Life Is But a Dream Beth Howard Snyder, BFA ’02, has navigated many artistic tributaries en route to her current shore. As an entrepreneurial teenager in her hometown of Auxvasse, Missouri, she earned $40,000 designing and making jewelry for Poppy, Columbia’s trendy downtown gift boutique. As a Mizzou student, she worked part time at KOMU designing graphics for commercials and building sets for the morning show Pepper and Friends. After graduation, Snyder worked for six years at a Nashville TV station, winning an Emmy Award in graphic design while she “side hustled” painting murals and selling handmade wares. Now, Snyder owns 1canoe2, a confluence of creativity anchored in Fulton, Missouri. The company, founded in 2009, makes gifts and stationery sold in popular national retail chains including Anthropologie, Paper Source and more than 1,000 independent boutiques around the world. “I would describe our style as happy, cheerful, accessible, warm and inviting,” says Snyder of the company’s colorful cards, calendars and crafts. “I try to keep things simple. It’s harder to make something beautiful when it’s really simple.” The name is short for “one canoe, two girls,” a reference to Snyder and founding business partner Carrie Shryock’s love of the outdoors. The enterprise started in a little red barn outside of Columbia. Snyder bought Shryock’s portion of the business in 2015 and opened the elegant new retail space in Fulton’s Brick District in November 2016. The building is the refurbished former home of the Southern Bank of Fulton, built in 1902. The bank’s original vault and safe deposit boxes still

stand in the shop’s packing and shipping area, where employees send products all over the world. Snyder credits the faculty in MU’s Art Department for urging her to aim high. Curators Professor of Art “Deborah Huelsbergen is fiercely supportive of her students,” Snyder says. “I remember her saying, ‘You guys are all excellent; you shouldn’t settle for less. If you look at what other graphic designers are doing, all of you can keep up with them.’ That really stuck with me.” — Marcus Wilkins

autism There’s no shortage of child-development

specialists urging parents to limit kids’ screen time. But Janine Peck Stichter, professor of special education, knows screens also can serve as portals to kids on the autism spectrum, especially those with limited access to treatment. Stichter and her team had previously developed a real-world social competence intervention for children on the autism spectrum. Now, through several U.S. Department of Education grants, they have adapted that program to an online, threedimensional virtual reality platform called iSocial. iSocial simulates real world environments and encourages users to communicate and collaborate through a goal-oriented, narrative role-playing game. Guided remotely by a professional teacher, participants use their avatars to practice verbal and nonverbal social interactions, building communication skills in a virtual world without suffering real-world consequences. The latest iSocial study, “Fostering Verbal and NonVerbal Social Interactions in a 3D Collaborative Virtual Learning Environment,” was published in Educational Technology Research and Development in January.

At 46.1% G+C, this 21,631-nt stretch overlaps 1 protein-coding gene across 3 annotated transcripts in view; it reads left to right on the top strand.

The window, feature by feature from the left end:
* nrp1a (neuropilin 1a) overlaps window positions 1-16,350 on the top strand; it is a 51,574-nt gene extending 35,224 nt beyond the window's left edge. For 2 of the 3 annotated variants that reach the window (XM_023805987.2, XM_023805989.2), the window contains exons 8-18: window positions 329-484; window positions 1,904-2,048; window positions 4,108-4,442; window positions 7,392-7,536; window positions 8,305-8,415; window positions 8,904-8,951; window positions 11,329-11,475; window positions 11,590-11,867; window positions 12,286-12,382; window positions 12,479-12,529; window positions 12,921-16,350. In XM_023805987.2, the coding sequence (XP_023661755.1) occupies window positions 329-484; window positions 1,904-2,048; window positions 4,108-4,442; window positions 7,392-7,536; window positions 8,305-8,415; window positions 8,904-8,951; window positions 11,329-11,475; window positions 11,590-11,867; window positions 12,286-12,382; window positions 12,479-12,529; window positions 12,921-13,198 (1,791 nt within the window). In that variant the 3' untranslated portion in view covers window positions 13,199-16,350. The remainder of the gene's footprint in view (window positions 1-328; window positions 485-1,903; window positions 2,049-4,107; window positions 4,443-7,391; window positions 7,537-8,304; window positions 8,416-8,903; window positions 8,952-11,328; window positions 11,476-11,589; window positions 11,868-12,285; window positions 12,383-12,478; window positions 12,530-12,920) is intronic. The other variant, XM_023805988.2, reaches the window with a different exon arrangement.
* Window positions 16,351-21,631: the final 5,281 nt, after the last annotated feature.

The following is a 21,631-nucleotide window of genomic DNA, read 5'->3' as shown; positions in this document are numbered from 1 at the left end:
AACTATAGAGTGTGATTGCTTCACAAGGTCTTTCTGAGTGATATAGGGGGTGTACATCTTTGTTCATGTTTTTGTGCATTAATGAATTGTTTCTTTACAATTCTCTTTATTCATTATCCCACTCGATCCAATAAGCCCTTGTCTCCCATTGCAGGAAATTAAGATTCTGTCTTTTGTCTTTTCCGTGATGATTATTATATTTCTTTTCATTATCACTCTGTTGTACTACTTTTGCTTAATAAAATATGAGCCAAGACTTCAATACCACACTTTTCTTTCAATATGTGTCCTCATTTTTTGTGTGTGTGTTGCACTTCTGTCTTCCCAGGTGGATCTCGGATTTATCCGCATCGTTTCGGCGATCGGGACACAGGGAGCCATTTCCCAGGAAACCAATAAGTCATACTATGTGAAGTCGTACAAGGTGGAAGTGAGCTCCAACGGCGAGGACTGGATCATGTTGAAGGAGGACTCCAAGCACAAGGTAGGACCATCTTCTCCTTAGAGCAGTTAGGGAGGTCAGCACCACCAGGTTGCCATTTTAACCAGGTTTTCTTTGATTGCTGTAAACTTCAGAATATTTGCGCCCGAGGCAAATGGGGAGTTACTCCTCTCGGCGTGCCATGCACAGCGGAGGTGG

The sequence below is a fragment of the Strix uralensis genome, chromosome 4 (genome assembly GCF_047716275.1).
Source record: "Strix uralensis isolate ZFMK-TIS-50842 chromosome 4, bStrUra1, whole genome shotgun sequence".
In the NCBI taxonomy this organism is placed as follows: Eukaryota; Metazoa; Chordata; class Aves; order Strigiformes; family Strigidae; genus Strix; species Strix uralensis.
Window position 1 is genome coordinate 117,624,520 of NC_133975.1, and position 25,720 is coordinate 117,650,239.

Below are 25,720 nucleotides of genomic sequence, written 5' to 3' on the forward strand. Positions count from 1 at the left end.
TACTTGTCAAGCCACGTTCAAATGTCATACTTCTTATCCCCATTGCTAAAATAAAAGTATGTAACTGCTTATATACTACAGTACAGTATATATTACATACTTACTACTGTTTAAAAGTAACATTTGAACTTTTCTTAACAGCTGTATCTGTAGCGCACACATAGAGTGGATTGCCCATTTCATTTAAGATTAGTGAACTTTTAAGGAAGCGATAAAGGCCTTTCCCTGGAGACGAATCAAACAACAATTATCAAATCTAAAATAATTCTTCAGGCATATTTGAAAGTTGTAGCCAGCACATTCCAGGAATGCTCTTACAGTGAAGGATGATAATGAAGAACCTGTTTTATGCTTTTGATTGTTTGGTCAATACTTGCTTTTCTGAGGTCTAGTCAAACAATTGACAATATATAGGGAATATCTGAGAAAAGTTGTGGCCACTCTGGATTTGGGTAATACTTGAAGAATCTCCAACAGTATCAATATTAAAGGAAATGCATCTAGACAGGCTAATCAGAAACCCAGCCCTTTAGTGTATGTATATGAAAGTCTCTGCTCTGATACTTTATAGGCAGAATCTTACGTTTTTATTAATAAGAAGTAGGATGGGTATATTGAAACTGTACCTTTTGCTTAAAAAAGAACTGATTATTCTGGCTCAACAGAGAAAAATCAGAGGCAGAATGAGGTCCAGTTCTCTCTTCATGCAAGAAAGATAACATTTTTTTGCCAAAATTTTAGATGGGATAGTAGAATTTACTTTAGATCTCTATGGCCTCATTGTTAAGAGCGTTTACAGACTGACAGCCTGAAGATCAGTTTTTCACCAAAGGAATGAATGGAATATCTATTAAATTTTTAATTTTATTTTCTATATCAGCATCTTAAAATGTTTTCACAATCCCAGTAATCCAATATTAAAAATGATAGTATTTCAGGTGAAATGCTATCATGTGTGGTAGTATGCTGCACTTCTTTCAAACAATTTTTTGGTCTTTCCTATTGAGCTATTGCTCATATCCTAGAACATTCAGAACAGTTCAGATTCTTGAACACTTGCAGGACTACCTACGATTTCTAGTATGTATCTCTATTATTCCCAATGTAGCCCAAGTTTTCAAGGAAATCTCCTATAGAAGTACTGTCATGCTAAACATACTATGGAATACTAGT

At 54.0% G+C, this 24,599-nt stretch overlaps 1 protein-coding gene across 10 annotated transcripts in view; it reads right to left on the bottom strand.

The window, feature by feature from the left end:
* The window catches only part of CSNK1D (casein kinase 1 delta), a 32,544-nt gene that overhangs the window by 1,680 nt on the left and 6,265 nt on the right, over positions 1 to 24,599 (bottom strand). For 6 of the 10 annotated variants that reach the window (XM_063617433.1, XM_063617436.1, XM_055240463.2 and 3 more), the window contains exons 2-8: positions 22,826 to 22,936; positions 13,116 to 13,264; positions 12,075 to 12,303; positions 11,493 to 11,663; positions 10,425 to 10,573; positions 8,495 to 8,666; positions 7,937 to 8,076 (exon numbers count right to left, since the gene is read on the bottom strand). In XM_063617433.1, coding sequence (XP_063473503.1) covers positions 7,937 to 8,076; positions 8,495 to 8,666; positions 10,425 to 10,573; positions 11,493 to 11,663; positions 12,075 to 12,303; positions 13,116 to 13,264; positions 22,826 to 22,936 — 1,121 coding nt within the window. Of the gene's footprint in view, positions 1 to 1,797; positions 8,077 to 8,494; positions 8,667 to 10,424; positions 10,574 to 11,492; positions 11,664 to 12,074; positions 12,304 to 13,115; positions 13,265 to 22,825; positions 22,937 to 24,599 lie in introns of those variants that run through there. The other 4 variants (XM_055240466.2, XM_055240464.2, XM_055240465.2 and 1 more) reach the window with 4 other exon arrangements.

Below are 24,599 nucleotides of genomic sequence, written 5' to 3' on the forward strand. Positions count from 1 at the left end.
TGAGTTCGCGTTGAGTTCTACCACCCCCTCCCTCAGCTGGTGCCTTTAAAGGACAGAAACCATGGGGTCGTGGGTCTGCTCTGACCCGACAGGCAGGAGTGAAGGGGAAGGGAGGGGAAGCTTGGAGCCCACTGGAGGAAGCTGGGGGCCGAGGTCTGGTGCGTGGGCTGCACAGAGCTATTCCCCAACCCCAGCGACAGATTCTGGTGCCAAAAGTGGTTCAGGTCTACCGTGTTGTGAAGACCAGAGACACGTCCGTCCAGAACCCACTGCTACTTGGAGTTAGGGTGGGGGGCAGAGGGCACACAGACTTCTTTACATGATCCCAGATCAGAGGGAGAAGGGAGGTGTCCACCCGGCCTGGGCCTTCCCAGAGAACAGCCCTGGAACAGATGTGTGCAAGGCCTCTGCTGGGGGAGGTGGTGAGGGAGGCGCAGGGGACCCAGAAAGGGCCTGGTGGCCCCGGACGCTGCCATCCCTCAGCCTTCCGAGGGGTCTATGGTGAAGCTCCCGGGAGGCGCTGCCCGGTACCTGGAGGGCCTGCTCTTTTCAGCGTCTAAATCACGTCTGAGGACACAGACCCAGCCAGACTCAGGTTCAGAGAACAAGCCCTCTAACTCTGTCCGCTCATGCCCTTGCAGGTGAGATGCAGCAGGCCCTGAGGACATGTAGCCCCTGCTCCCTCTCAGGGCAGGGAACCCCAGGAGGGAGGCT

2 — National championships to date for junior track and field star Karissa Schweizer (Urbandale, Iowa) after posting a time of 15:19.14 in the 5,000-meter run at the 2017 NCAA Indoor Track and Field Championships in College Station, Texas. Schweizer won the NCAA cross country championship in November 2016. 3 — Conference basketball coach of the year awards in the career of Robin Pingeton, the 2017 SEC Coach of the Year. She won the Missouri Valley Conference Coach of the Year Award in 2004 and 2010 at Illinois State. Pingeton led the 2016–17 Tigers to a 22-11 record and a second consecutive trip to the NCAA Tournament, where they lost to Florida State in the second round.

SPRING 2017 15